The Only Language That Matters
Soccer brings together refugees and Cal State East Bay athletes, faculty
The soccer fields of Cal State East Bay are a far cry from the red dirt fields of the Democratic Republic of the Congo, where student Ravis Mubiangata got his start. There, in the streets of Kinshasa, the capital city of 11 million people, Mubiangata and his friends played the game barefoot, outlining a goal using rocks.
But Mabiangata’s worlds will soon collide at a May 11 event designed to bring together American students and faculty and recent immigrants and refugees, hosted by Cal State East Bay and the international nonprofit Soccer Without Borders.
The idea, spearheaded by Mubiangata and Matthew Atencio, associate professor in the kinesiology department and incoming co-director of the Cal State East Bay Center for Sport and Social Justice, is an effort to promote understanding and cooperation.
Like many students at Cal State East Bay, Mubiangata is an immigrant to the United States. The sophomore computer science major moved to Oakland with his family from war-ravaged Central Africa at age 13.
“There were no jobs and we weren’t safe in the Congo,” he says, adding that he likely wouldn’t have graduated high school in his native country, due to his family’s inability to pay the high tuition costs.
Instead, Mubiangata attended Oakland International High School and obtained a free public education. It’s also where he was introduced to Soccer Without Borders, which started in 2006 and uses soccer as a way to create change and inclusion for underserved youth 18 and under, including newly arrived immigrants and refugees.
At his first practice, Mubiangata was handed a pair of cleats and welcomed with open arms by the program’s coach and founder, Ben Gucciardi.
“He said, ‘Here, keep them.’ I said, ‘you’re kidding!’ I couldn’t believe it,” Mubiangata recalls.
Each of his new teammates had left their countries from all over the globe — Yemen, Eritrea, El Salvador, Mexico, Thailand and Myanmar among others. And to this day, many of them still remain friends, united by their shared experiences.
“[Mubiangata] spoke no English as a new arrival, acclimated himself to his new surroundings, became the team captain, graduated high school and now attends a four-year college,” Gucciardi says. “[Our organization] connected him with something he was familiar with — soccer. He was going through so many changes and he knew no one, so this became a very important new community for him. He was able to build relationships and make new friends.”
Mubiangata now speaks three languages fluently — French, English and his native Lingala. But he says when it comes to soccer and the 40 countries Soccer Without Borders participants represent in America, there is only one language that matters.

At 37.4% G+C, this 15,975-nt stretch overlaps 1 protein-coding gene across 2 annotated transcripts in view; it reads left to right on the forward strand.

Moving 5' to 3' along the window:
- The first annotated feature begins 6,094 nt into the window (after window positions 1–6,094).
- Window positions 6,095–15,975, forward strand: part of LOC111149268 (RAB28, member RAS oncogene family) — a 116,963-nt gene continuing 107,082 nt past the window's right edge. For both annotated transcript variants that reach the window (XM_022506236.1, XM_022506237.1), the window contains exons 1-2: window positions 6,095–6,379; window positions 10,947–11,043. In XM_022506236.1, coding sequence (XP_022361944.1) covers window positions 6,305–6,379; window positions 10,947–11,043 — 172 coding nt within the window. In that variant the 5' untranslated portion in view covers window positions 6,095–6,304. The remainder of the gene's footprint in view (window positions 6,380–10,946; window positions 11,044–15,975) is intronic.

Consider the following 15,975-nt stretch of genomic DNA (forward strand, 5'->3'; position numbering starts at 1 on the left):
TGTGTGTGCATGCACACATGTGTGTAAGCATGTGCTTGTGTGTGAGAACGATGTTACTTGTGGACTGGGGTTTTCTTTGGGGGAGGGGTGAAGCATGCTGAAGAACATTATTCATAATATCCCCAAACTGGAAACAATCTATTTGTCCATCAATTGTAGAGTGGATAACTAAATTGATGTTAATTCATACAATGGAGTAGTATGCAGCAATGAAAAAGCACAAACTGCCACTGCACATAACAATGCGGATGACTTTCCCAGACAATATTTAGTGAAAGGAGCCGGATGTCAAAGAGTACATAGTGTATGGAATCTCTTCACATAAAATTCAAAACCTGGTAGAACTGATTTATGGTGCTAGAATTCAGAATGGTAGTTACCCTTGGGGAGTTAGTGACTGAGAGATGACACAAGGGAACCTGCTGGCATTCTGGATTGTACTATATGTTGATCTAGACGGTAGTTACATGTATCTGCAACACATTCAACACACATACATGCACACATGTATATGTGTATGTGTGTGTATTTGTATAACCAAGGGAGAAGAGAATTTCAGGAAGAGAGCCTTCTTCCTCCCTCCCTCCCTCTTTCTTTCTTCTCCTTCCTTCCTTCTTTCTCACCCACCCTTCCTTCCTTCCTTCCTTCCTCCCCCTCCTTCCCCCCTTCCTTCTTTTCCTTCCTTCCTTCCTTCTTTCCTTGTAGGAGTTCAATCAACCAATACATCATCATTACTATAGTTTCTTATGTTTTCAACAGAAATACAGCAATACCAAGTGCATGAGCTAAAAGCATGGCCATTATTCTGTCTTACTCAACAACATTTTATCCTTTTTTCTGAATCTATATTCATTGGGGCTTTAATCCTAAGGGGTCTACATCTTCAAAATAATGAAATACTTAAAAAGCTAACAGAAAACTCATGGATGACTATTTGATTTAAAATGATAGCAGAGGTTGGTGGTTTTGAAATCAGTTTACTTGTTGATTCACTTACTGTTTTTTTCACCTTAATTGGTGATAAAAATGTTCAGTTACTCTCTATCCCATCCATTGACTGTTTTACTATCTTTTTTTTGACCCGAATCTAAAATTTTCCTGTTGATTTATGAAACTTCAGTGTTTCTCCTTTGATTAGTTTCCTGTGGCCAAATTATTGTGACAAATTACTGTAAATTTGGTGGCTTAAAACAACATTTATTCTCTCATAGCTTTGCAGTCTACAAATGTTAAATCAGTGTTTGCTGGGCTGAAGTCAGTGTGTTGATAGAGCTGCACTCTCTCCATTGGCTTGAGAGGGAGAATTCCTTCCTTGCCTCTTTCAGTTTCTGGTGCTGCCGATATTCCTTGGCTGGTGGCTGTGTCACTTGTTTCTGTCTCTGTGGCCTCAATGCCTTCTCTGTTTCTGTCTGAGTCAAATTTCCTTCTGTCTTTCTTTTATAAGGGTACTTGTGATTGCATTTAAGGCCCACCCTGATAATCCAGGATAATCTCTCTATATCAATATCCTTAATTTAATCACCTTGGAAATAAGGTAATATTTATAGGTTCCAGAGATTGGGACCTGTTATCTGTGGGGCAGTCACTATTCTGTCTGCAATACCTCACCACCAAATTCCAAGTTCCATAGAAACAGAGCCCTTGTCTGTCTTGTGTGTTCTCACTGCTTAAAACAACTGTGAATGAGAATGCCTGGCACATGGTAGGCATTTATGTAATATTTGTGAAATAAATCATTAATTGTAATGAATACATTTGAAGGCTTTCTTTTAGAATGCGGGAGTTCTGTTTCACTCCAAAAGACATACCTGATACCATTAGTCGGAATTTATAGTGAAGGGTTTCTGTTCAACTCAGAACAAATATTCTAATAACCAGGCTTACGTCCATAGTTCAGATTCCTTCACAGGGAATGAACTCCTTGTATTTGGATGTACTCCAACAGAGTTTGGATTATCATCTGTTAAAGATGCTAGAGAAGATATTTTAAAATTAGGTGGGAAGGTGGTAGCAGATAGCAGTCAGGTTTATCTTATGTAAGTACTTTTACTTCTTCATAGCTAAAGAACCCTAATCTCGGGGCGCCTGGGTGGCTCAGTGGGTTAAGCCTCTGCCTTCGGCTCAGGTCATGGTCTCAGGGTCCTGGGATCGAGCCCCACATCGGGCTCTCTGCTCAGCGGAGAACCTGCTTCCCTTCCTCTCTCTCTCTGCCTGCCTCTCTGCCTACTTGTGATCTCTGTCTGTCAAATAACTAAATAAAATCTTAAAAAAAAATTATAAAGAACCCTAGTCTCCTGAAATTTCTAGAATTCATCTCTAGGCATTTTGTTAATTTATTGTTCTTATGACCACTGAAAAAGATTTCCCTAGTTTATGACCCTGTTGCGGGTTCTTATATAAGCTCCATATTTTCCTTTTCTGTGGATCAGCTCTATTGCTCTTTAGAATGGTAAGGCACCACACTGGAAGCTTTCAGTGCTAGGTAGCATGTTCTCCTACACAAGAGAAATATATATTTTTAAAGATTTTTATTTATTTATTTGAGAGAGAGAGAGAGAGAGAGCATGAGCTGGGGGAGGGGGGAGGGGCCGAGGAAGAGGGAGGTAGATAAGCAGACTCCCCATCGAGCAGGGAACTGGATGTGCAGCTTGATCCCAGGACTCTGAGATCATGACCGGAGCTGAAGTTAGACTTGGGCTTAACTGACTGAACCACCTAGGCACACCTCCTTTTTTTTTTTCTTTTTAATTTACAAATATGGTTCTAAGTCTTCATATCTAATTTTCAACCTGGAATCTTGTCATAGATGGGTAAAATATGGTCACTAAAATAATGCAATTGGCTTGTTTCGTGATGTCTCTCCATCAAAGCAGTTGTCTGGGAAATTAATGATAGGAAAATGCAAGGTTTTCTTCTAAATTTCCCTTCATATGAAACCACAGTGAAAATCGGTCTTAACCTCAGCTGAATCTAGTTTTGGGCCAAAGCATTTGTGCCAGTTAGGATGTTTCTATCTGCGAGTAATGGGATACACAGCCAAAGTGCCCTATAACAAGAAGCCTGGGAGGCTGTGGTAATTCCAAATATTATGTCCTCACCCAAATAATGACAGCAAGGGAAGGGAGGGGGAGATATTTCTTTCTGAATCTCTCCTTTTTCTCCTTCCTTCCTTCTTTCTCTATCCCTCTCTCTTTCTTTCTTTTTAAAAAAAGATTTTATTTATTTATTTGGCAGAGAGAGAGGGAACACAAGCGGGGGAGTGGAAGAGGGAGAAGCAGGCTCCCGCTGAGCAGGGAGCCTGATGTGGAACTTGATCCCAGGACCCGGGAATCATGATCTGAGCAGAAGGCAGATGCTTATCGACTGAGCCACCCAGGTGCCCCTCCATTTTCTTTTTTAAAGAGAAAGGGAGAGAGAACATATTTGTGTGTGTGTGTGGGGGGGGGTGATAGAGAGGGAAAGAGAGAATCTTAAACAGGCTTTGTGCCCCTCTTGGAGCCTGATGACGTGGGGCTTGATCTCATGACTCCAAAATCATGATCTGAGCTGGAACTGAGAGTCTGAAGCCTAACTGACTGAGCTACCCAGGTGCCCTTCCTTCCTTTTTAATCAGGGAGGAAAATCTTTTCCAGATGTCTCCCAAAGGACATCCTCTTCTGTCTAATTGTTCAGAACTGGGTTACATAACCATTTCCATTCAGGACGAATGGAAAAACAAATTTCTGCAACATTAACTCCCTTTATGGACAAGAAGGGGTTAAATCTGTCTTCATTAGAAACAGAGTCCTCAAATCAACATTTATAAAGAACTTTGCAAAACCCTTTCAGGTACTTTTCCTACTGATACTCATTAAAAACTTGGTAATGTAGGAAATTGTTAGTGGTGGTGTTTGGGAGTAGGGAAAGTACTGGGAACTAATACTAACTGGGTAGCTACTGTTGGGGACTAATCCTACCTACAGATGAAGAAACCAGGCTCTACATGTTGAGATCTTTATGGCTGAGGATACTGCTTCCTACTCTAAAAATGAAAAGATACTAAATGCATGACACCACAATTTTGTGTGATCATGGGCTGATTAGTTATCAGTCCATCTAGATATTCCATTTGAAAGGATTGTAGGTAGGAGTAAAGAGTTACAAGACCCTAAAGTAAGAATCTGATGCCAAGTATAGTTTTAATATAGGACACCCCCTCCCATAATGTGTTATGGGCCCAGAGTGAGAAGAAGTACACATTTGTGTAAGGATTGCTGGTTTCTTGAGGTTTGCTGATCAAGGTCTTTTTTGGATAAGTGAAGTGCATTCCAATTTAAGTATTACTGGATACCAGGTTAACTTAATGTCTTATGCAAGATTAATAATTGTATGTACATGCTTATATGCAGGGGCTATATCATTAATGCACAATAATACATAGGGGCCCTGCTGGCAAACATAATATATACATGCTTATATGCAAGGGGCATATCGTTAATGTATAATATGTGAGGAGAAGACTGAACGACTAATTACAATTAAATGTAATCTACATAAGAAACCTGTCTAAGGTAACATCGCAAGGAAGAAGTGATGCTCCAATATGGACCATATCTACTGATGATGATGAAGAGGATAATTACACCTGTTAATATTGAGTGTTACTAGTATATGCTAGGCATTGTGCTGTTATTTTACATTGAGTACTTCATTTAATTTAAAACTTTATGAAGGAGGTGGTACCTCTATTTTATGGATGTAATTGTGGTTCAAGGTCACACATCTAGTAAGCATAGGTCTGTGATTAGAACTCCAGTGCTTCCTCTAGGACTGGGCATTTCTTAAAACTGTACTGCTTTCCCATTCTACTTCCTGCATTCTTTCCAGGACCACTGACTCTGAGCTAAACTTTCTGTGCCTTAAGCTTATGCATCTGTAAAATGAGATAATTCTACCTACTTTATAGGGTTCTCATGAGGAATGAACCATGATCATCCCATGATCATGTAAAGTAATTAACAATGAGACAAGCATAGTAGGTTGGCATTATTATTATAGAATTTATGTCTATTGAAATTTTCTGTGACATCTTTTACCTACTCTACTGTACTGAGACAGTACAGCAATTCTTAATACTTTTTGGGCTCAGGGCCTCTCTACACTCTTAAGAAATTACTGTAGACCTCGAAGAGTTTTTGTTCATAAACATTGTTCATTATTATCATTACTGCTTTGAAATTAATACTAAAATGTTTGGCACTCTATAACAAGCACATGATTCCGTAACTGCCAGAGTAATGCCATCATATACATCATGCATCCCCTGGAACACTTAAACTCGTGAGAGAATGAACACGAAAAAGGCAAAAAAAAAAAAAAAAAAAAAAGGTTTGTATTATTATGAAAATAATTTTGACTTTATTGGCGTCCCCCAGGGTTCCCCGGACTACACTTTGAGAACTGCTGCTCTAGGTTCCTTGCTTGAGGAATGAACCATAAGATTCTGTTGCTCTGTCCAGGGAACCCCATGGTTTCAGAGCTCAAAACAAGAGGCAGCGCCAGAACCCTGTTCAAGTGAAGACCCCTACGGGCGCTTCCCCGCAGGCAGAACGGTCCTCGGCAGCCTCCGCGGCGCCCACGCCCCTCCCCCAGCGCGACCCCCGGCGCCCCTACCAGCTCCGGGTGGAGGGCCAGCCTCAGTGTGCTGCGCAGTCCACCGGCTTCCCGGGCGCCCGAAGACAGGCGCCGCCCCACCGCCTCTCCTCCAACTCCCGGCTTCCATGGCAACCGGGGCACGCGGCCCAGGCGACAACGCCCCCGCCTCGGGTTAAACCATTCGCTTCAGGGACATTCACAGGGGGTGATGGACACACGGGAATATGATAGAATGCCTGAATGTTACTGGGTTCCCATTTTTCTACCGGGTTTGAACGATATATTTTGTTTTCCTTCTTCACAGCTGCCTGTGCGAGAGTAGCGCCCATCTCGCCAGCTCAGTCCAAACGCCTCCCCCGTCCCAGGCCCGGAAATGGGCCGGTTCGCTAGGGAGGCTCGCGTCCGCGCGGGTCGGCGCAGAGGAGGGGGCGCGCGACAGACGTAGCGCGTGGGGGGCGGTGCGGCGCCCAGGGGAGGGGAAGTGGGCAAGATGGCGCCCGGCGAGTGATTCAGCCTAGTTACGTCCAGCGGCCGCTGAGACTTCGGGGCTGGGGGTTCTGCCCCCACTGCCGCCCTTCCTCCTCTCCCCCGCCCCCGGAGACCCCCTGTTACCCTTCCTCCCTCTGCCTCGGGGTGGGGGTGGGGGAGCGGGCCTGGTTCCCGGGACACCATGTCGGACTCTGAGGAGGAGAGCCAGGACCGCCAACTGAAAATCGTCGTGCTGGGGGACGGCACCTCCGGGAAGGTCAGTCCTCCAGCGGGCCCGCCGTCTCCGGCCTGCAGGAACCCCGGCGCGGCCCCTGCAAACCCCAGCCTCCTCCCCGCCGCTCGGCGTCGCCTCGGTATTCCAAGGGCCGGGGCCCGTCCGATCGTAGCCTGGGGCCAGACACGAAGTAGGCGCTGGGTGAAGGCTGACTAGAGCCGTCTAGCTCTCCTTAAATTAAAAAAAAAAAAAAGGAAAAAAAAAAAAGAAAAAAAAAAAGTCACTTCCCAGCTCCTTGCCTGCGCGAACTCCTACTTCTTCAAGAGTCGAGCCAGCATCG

“Though we don’t speak the same language, we do speak soccer,” Mubiangata says with a smile.
While he has outgrown the Soccer Without Borders program, which supports children and teens, Mubiangata still plays with fellow students and professors on intramural teams at Cal State East Bay. It was during one of those games Mubiangata and Atencio discussed how CSSJ — which wants to promote international student engagement on campus — and Soccer Without Border could come together for an event that would blend the goals of both groups.
The event, which is co-sponsored by CSSJ’s student club and the Pioneer Soccer Club, will include games featuring two Soccer Without Borders teams pitted against a Cal State East Bay student-faculty team, where both Atencio and Chair of Kinesiology Paul Carpenter will play. There will first be a one-hour discussion and video presentation at the field house at Pioneer Stadium, followed by three 30-minute matches. The day will culminate in a friendly championship match, with prizes such as soccer jerseys, balls and backpacks. The participants will all be treated to pizza.
Atencio says he hopes the event will raise
awareness of the Soccer Without Borders program and recruit future SWB members
to become Pioneers at the university.
“[Mubiangata] is a prime example that these immigrants can make it through the transition in a strange country,” he says. “They can feel part of a network. We don’t want them to fall through the cracks.”
That feeling of inclusion is one Mubiangata says he continually experiences at Cal State East Bay.
“Everyone is so nice and welcoming,” he says. “I can talk to anybody and we all get along. I can’t believe I can play on an intramural soccer team with my professors.”
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